Bubbles, the ‘king’ who tasted life in the trenches - Book on the life of bhawani singh, the only rajasthan royal to join the army

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  • Published 23.01.13

Jaipur, Jan. 22: An elephant used at Rashtrapati Bhavan ceremonies had turned wild, crashing walls and stomping around untamed.

Then, a “king’s” valour and skills were put to test. “Maharaja” Bhawani Singh of Jaipur came out with flying colours, shooting the jumbo dead. That was in the mid-fifties, soon after he joined the army and was drafted into the President’s elite security team.

That nugget and more will be part of the first-ever book on Bhawani Singh, the only Rajasthan royal to have joined the Indian Army and won the Mahavir Chakra, the nation’s second-highest gallantry award, before bowing out of service as a brigadier.

Being authored by Sajjan Singh Rathore, a noted guide at Jaipur’s City Palace and a writer, the book in Hindi is possibly the only one on a member of the Jaipur royal family other than Gayatri Devi, Bhawani Singh’s stepmother who has been widely chronicled.

The book on Bhawani Singh is called, Kachchawa Vansh ka Sirmour (The Kachchawa Dynasty Helmsman). Kachchawa refers to his dynasty. It is expected to be released on October 22, his birth anniversary. He passed away in April 2011.

Rathore says there was no need for Bhawani Singh to join defence services but he did so to serve his nation and get a taste of life without the comforts royals were used to. He led his battalion into the 1971 war and helped train the Mukti Bahini, Bangladesh’s liberation army.

Born to Sawai Man Singh and his first wife Marudhar Kunwar after generations — all others including his father were adopted — in 1931, Bhawani Singh was nicknamed “Bubbles” because of the torrent of champagne that flowed to celebrate the newborn’s arrival.

Educated at Doon School and London’s Harrow, Bhawani Singh was commissioned into the army’s 3rd Cavalry Regiment as a Second Lieutenant in 1954. He served in the President’s team of bodyguards where he served for eight years till 1963.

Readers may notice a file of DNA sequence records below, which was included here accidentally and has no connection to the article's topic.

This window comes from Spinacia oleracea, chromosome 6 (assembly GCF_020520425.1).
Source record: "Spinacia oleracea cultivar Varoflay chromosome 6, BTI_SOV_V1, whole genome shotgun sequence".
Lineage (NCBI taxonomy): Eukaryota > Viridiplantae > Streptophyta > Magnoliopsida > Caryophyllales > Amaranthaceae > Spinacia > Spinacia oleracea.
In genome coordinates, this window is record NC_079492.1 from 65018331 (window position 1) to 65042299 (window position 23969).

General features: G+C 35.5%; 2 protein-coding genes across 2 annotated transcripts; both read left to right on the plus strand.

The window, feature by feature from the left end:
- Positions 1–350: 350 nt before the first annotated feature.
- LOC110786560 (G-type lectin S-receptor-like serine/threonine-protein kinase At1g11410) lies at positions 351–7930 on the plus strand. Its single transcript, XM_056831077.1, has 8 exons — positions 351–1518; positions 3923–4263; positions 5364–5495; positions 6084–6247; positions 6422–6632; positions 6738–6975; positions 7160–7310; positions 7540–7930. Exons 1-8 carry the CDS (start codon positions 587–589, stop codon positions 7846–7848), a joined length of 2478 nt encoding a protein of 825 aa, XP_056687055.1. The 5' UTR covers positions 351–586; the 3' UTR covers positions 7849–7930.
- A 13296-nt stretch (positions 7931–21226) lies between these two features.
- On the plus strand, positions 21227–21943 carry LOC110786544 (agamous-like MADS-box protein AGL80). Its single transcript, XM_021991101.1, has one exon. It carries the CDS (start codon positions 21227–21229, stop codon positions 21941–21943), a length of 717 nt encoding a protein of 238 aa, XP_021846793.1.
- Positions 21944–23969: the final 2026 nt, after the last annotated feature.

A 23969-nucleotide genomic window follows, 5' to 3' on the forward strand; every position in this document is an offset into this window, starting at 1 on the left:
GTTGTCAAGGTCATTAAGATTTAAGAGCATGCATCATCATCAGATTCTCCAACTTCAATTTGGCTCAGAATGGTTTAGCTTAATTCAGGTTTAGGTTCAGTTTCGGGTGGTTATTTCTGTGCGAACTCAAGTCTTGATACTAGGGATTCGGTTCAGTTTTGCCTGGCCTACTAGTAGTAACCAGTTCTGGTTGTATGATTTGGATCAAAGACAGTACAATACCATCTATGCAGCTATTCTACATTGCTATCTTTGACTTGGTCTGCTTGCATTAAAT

After this, he was assigned to the Para Brigade, a stint that saw him carry out high-altitude parachute jumping in Leh without the help of oxygen. Later, he was posted as an adjutant at the Indian Military Academy in Dehra Dun where he stayed till 1967.

In May 1972, he took voluntary retirement to look after his family’s huge ancestral properties. Rathore recounts an incident that showed how Gayatri Devi was stunned by Bhawani Singh’s rigour. “Once Gayatri Devi, to whom he was very close, was surprised to see him sweat it out in a hot tent in Jaisalmer. He was posted there then,” Rathore says.

Bhawani Singh was a stickler for discipline and punctuality, a personal trait reinforced in the army. A former aide, Narayan Singh, said: “He often reached a venue before the organisers did.”

Juggling so many roles, the royal still found time for hobbies like tennis, squash, music and reading. He was often seen in a bookshop on Jaipur’s Mirza Ismail Road, scouring the shelves for titles.

Cars and horses were a passion, too. An excellent equestrian and a polo player, Bhawani Singh could be seen riding a two-seater convertible Buick with Gayatri Devi.

However, in the 1960s when Gayatri Devi floated the Swatantra Party and contested elections, Bhawani Singh distanced himself from her politics.

Over two decades later, in 1989, he himself fought the elections on Rajiv Gandhi’s insistence but lost. However, the “Maharaja” was magnanimous in defeat, driving to the home of Girdhari Lal Bhargava, the BJP victor, to congratulate him.

Despite his aristocratic roots, Bhawani Singh had a way with commoners. According to one of the family’s drivers, the royal’s car once hit a bullock cart. Bhawani Singh, the driver recalls, got off, patted the bullock and the cart owner, and gave him money.

At one of his parties after he was awarded the Mahavir Chakra, he ordered sweets to be sent to the families of the officers. Asked how much, he said: “Send a mon.” A mon is 40kg.